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Stubbornly High Inflation Pushes Mortgage Rates Up

Borrowing costs may see temporary increases in the coming weeks but are expected to stabilize.

 

Mortgage rates jumped this week, driven up by a record number of jobs and higher-than-expected inflation, says Nadia Evangelou, senior economist and director of real estate research for the National Association of REALTORS®. The 30-year fixed-rate mortgage averaged 6.32%, up from 6.12% last week, according to Freddie Mac.

While mortgage rates may see temporary increases in the coming weeks, they’re largely predicted to stabilize and remain below their most recent peak of 7.08%, which was set in mid-November 2022. “Mortgage rates could linger at around 6.5% for a few more months before heading below 6% by summer—and maybe even 5.5% by the end of the year,” says NAR Chief Economist Lawrence Yun.

Once mortgage rates dip further, expect more home buyers to return to the housing market, Yun predicts. But he warns that with inventory levels still stubbornly low, an influx of buyers looking to take advantage of falling rates could set off “another revival of multiple bidding.”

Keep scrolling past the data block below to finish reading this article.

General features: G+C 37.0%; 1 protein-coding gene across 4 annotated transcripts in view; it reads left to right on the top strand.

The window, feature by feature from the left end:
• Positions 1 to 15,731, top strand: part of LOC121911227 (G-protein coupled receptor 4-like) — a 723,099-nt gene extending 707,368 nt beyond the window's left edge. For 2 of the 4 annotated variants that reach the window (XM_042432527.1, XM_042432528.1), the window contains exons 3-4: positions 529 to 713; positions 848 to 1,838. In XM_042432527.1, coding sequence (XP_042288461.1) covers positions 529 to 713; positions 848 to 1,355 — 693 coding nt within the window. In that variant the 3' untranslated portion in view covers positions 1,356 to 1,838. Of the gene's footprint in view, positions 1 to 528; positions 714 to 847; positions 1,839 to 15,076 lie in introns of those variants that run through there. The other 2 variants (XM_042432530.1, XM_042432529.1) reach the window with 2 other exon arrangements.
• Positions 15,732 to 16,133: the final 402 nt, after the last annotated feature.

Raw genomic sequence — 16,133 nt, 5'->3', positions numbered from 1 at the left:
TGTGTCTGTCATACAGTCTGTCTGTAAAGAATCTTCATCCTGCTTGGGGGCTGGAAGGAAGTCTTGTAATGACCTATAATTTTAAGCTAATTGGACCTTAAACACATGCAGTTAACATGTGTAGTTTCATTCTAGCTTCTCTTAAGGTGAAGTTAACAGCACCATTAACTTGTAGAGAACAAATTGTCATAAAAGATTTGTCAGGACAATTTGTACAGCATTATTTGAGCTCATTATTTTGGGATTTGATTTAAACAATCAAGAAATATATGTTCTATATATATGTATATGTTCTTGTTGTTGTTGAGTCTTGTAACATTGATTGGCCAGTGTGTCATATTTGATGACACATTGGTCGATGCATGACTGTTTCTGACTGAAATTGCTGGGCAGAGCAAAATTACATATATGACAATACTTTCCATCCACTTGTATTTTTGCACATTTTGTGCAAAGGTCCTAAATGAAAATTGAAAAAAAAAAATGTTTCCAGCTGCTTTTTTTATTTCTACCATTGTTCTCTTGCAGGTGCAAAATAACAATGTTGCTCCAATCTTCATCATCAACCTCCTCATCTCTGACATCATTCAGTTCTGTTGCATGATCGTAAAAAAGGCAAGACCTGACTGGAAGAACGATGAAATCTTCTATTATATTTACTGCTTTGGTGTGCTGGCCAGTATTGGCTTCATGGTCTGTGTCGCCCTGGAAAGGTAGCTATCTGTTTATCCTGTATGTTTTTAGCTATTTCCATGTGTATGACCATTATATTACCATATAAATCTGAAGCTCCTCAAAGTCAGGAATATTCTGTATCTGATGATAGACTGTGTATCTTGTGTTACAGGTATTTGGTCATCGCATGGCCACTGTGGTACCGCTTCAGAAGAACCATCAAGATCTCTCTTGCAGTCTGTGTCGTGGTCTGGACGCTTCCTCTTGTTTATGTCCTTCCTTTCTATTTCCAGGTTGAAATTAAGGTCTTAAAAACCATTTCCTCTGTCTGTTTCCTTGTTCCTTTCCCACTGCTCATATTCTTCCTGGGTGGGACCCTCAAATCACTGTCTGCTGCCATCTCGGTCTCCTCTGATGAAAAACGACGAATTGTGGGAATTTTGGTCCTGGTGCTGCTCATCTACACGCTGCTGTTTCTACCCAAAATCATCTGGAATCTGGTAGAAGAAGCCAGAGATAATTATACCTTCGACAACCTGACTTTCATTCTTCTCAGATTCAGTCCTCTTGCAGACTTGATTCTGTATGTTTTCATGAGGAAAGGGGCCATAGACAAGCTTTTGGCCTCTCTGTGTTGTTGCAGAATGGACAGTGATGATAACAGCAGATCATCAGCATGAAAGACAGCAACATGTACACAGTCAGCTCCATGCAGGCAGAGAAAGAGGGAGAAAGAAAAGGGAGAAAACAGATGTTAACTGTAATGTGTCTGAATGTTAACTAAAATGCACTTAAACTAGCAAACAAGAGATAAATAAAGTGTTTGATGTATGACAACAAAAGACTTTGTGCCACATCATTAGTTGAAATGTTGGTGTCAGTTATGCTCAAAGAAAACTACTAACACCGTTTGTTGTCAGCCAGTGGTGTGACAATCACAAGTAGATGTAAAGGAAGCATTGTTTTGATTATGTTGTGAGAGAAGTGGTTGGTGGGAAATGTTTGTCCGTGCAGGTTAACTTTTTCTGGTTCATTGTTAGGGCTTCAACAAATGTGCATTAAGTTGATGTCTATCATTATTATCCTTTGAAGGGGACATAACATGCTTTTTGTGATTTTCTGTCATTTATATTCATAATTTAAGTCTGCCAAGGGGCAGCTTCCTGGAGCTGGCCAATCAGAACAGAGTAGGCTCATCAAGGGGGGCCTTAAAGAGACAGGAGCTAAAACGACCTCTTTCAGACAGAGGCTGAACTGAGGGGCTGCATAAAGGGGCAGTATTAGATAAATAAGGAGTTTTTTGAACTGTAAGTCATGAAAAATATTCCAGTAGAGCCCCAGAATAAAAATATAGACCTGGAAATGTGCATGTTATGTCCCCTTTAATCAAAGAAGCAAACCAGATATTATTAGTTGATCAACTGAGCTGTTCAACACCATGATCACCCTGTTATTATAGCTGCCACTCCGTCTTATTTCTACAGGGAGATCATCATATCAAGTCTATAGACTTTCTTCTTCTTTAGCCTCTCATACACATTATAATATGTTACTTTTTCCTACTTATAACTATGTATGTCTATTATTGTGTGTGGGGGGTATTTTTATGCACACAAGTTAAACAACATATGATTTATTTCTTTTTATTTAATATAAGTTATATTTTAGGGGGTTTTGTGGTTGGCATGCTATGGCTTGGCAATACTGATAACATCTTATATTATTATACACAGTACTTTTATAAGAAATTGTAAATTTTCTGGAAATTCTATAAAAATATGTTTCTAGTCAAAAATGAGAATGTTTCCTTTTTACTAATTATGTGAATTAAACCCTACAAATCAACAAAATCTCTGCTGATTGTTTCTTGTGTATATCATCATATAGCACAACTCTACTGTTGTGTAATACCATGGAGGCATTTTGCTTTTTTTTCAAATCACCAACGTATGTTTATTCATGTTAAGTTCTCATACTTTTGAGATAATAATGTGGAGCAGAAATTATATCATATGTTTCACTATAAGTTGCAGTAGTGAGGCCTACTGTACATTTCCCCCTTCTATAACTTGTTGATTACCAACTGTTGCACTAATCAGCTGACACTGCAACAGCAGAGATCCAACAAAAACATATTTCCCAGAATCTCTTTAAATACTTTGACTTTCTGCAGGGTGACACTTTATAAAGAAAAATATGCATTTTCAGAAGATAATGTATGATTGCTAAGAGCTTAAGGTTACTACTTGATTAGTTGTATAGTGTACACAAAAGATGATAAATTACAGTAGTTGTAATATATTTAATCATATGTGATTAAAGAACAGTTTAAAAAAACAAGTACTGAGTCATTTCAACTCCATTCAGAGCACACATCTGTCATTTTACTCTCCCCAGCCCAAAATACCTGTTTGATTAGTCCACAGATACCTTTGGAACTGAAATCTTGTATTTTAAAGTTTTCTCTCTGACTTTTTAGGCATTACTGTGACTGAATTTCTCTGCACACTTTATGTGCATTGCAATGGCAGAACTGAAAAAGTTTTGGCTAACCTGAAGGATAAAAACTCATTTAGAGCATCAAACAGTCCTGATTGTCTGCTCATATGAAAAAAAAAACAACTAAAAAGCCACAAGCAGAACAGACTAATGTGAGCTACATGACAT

Housing makes up one of the largest components of the Consumer Price Index and accounts for about 40% of the inflation index. Inflation is staying elevated because of rising rents, Yun says. In January, renters paid 8.6% more in rent than a year earlier. “That was a big contributor to the overall consumer price inflation running at 6.4% and well above the comfort level of 2%,” Yun says. “But rent relief is on the way.”

Yun notes that apartment construction is at a 40-year high. “As these new empty units steadily reach the market, rent growth will tame,” he says. “That will also pull back the overall consumer price inflation.” The CPI likely will ease in the second quarter of this year, Evangelou notes.

Freddie Mac reports the following national averages with mortgage rates for the week ending Feb. 16:

  • 30-year fixed-rate mortgages: averaged 6.32%, increasing from last week’s 6.12% average. A year ago, 30-year rates averaged 3.92%.
  • 15-year fixed-rate mortgages: averaged 5.51%, up from last week’s 5.25% average. A year ago at this time, 15-year rates averaged 3.15%.

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